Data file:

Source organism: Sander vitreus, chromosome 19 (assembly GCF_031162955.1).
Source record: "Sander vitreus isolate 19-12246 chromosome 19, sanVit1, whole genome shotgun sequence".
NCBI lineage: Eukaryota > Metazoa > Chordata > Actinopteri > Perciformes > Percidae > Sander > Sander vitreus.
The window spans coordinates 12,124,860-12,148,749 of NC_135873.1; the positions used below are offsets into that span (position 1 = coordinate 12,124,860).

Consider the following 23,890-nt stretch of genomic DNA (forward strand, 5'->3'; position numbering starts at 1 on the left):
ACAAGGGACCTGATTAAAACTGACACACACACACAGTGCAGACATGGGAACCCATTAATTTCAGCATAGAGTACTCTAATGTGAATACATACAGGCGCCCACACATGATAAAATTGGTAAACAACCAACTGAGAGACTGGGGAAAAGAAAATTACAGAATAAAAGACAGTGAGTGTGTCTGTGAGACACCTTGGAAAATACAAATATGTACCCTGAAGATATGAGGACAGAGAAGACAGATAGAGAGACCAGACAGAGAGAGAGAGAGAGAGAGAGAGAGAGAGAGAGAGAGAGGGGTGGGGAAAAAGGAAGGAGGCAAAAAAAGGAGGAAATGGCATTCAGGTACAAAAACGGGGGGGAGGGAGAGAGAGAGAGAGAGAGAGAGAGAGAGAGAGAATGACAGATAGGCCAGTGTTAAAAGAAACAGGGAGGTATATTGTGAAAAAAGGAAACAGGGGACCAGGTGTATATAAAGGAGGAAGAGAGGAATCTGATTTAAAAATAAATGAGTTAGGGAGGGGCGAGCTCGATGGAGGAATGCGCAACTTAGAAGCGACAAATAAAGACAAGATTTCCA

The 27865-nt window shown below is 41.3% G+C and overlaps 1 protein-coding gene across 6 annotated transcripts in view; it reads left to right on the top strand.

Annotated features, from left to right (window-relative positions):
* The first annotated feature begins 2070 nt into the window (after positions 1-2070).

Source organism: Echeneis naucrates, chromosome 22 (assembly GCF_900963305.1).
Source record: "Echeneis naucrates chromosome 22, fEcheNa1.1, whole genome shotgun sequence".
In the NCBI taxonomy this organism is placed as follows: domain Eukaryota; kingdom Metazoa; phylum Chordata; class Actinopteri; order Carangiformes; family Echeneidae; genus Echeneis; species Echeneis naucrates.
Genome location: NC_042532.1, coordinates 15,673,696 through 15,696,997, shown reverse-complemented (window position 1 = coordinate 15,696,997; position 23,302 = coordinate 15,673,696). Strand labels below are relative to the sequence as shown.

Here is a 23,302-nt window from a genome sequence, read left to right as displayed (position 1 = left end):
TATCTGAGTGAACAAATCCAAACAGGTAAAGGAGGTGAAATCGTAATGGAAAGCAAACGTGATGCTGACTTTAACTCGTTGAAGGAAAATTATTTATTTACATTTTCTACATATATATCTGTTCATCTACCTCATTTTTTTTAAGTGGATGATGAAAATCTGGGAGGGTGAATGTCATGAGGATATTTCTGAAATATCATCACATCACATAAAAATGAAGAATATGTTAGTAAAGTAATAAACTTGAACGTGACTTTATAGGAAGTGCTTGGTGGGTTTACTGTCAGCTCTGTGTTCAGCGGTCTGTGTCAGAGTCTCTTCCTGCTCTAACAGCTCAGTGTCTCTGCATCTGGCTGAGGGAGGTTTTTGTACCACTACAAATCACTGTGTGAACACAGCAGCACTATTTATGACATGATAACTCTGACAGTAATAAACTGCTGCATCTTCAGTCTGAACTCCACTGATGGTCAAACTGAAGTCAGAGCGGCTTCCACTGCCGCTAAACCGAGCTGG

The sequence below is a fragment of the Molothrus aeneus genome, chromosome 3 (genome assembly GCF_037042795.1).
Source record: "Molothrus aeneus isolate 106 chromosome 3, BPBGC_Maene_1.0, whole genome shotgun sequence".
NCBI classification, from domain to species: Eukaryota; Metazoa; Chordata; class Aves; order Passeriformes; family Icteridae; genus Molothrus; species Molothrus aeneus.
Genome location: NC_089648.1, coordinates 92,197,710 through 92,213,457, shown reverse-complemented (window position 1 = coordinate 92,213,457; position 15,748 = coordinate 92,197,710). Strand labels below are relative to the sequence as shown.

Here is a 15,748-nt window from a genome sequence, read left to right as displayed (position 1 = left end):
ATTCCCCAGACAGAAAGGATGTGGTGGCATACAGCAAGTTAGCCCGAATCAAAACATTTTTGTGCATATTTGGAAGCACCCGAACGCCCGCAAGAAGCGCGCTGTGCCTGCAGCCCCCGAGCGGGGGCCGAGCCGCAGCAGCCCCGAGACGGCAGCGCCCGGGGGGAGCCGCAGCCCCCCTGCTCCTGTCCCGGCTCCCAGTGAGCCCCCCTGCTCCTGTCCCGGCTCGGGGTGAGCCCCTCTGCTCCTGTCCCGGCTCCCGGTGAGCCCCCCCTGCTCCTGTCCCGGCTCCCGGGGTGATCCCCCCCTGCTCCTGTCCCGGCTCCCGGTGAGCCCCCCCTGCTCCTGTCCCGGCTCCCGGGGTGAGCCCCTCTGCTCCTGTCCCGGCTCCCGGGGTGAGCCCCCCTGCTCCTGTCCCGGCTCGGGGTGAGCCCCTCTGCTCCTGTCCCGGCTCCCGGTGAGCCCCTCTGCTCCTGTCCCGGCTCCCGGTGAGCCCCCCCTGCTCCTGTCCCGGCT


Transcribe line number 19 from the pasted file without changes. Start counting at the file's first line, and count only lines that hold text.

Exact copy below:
Genome location: NC_089648.1, coordinates 92,197,710 through 92,213,457, shown reverse-complemented (window position 1 = coordinate 92,213,457; position 15,748 = coordinate 92,197,710). Strand labels below are relative to the sequence as shown.